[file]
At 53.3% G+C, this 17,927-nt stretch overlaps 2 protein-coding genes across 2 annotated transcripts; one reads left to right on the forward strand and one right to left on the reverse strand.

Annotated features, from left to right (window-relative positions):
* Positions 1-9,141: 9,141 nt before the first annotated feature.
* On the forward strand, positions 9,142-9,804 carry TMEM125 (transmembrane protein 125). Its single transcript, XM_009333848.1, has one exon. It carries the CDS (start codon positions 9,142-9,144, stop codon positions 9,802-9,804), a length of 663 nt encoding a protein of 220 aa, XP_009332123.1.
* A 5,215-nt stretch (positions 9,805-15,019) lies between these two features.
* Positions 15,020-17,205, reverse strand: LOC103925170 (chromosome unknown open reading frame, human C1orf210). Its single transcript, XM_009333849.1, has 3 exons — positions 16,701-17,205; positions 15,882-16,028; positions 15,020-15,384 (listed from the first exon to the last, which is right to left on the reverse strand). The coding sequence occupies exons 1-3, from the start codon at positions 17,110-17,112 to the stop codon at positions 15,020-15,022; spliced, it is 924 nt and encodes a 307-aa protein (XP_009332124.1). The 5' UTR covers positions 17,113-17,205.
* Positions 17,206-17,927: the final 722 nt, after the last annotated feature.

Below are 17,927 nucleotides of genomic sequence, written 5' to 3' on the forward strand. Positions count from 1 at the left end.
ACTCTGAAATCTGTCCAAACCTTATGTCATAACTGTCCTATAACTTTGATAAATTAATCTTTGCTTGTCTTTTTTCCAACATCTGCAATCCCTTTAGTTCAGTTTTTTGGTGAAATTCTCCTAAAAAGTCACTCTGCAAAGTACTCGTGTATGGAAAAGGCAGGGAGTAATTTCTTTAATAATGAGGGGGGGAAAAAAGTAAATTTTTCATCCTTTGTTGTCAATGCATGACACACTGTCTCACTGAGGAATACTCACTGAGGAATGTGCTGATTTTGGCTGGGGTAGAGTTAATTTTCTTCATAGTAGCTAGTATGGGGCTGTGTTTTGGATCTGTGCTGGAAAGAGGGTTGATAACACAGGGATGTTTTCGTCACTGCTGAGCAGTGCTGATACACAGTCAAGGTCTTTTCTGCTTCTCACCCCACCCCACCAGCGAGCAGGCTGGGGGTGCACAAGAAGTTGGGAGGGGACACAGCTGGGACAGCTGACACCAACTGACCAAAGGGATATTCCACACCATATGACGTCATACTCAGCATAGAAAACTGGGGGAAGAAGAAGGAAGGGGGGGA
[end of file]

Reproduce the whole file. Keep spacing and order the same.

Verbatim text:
At 53.3% G+C, this 17,927-nt stretch overlaps 2 protein-coding genes across 2 annotated transcripts; one reads left to right on the forward strand and one right to left on the reverse strand.

Annotated features, from left to right (window-relative positions):
* Positions 1-9,141: 9,141 nt before the first annotated feature.
* On the forward strand, positions 9,142-9,804 carry TMEM125 (transmembrane protein 125). Its single transcript, XM_009333848.1, has one exon. It carries the CDS (start codon positions 9,142-9,144, stop codon positions 9,802-9,804), a length of 663 nt encoding a protein of 220 aa, XP_009332123.1.
* A 5,215-nt stretch (positions 9,805-15,019) lies between these two features.
* Positions 15,020-17,205, reverse strand: LOC103925170 (chromosome unknown open reading frame, human C1orf210). Its single transcript, XM_009333849.1, has 3 exons — positions 16,701-17,205; positions 15,882-16,028; positions 15,020-15,384 (listed from the first exon to the last, which is right to left on the reverse strand). The coding sequence occupies exons 1-3, from the start codon at positions 17,110-17,112 to the stop codon at positions 15,020-15,022; spliced, it is 924 nt and encodes a 307-aa protein (XP_009332124.1). The 5' UTR covers positions 17,113-17,205.
* Positions 17,206-17,927: the final 722 nt, after the last annotated feature.

Below are 17,927 nucleotides of genomic sequence, written 5' to 3' on the forward strand. Positions count from 1 at the left end.
ACTCTGAAATCTGTCCAAACCTTATGTCATAACTGTCCTATAACTTTGATAAATTAATCTTTGCTTGTCTTTTTTCCAACATCTGCAATCCCTTTAGTTCAGTTTTTTGGTGAAATTCTCCTAAAAAGTCACTCTGCAAAGTACTCGTGTATGGAAAAGGCAGGGAGTAATTTCTTTAATAATGAGGGGGGGAAAAAAGTAAATTTTTCATCCTTTGTTGTCAATGCATGACACACTGTCTCACTGAGGAATACTCACTGAGGAATGTGCTGATTTTGGCTGGGGTAGAGTTAATTTTCTTCATAGTAGCTAGTATGGGGCTGTGTTTTGGATCTGTGCTGGAAAGAGGGTTGATAACACAGGGATGTTTTCGTCACTGCTGAGCAGTGCTGATACACAGTCAAGGTCTTTTCTGCTTCTCACCCCACCCCACCAGCGAGCAGGCTGGGGGTGCACAAGAAGTTGGGAGGGGACACAGCTGGGACAGCTGACACCAACTGACCAAAGGGATATTCCACACCATATGACGTCATACTCAGCATAGAAAACTGGGGGAAGAAGAAGGAAGGGGGGGA